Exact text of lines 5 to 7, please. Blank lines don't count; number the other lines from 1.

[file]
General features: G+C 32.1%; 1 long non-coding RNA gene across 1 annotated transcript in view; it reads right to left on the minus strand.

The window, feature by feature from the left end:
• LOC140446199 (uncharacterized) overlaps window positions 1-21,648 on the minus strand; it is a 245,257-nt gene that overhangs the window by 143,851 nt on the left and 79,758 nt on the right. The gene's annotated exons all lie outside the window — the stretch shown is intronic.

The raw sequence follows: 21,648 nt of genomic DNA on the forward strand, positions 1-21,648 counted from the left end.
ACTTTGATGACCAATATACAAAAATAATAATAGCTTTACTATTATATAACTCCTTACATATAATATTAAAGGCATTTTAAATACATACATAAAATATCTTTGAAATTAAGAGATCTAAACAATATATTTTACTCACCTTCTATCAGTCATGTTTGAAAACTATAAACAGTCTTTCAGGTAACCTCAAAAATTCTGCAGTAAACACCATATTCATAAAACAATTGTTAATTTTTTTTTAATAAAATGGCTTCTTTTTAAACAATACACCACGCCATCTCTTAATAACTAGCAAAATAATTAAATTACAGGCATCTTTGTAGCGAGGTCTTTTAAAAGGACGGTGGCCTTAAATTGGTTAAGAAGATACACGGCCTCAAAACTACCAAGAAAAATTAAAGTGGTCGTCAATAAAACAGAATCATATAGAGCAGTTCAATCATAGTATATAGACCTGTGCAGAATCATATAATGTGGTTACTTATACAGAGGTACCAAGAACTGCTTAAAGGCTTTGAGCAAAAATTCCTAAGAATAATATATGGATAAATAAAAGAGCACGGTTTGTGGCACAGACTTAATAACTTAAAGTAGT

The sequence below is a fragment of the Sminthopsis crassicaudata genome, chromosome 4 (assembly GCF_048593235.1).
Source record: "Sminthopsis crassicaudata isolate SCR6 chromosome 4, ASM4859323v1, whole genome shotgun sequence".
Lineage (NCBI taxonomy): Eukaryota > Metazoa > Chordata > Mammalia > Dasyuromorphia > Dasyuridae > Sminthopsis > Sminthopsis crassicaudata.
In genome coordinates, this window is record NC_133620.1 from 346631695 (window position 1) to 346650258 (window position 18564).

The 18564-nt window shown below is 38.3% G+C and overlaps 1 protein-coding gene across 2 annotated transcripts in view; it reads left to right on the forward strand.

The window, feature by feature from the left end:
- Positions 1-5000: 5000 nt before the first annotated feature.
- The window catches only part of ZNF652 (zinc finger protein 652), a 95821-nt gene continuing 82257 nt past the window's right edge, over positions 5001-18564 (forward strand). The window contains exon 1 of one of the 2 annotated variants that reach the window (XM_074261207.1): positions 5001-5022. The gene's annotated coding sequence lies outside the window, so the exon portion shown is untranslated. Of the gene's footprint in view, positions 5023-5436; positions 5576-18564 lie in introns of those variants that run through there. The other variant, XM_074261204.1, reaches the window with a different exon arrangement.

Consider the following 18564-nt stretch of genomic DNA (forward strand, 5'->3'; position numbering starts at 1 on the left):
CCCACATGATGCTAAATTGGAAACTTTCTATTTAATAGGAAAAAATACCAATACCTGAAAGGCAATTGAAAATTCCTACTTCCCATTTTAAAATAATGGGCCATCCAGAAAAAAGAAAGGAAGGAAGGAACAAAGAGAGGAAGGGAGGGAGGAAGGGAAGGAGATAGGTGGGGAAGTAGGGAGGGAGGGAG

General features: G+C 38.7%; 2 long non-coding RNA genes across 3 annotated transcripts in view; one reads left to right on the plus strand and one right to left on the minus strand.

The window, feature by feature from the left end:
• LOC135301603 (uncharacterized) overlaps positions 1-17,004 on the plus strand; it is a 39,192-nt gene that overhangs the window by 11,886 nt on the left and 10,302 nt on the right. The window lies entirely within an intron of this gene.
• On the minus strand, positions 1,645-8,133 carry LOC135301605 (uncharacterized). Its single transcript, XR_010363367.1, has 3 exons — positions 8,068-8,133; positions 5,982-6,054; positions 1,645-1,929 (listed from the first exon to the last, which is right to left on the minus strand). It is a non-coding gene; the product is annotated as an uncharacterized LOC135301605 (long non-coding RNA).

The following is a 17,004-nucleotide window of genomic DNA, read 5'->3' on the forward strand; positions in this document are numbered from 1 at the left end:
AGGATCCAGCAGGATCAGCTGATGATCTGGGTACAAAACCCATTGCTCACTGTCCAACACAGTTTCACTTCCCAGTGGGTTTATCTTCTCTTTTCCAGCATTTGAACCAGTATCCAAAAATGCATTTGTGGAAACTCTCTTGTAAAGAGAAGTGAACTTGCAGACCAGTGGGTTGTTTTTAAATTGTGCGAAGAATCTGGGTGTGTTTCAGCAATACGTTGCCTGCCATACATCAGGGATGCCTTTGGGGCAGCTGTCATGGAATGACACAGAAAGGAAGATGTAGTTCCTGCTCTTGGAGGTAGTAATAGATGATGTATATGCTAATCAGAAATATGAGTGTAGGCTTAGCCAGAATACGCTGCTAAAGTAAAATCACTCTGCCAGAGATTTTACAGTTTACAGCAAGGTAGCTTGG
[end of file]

ACTTTGATGACCAATATACAAAAATAATAATAGCTTTACTATTATATAACTCCTTACATATAATATTAAAGGCATTTTAAATACATACATAAAATATCTTTGAAATTAAGAGATCTAAACAATATATTTTACTCACCTTCTATCAGTCATGTTTGAAAACTATAAACAGTCTTTCAGGTAACCTCAAAAATTCTGCAGTAAACACCATATTCATAAAACAATTGTTAATTTTTTTTTAATAAAATGGCTTCTTTTTAAACAATACACCACGCCATCTCTTAATAACTAGCAAAATAATTAAATTACAGGCATCTTTGTAGCGAGGTCTTTTAAAAGGACGGTGGCCTTAAATTGGTTAAGAAGATACACGGCCTCAAAACTACCAAGAAAAATTAAAGTGGTCGTCAATAAAACAGAATCATATAGAGCAGTTCAATCATAGTATATAGACCTGTGCAGAATCATATAATGTGGTTACTTATACAGAGGTACCAAGAACTGCTTAAAGGCTTTGAGCAAAAATTCCTAAGAATAATATATGGATAAATAAAAGAGCACGGTTTGTGGCACAGACTTAATAACTTAAAGTAGT

The sequence below is a fragment of the Sminthopsis crassicaudata genome, chromosome 4 (assembly GCF_048593235.1).
Source record: "Sminthopsis crassicaudata isolate SCR6 chromosome 4, ASM4859323v1, whole genome shotgun sequence".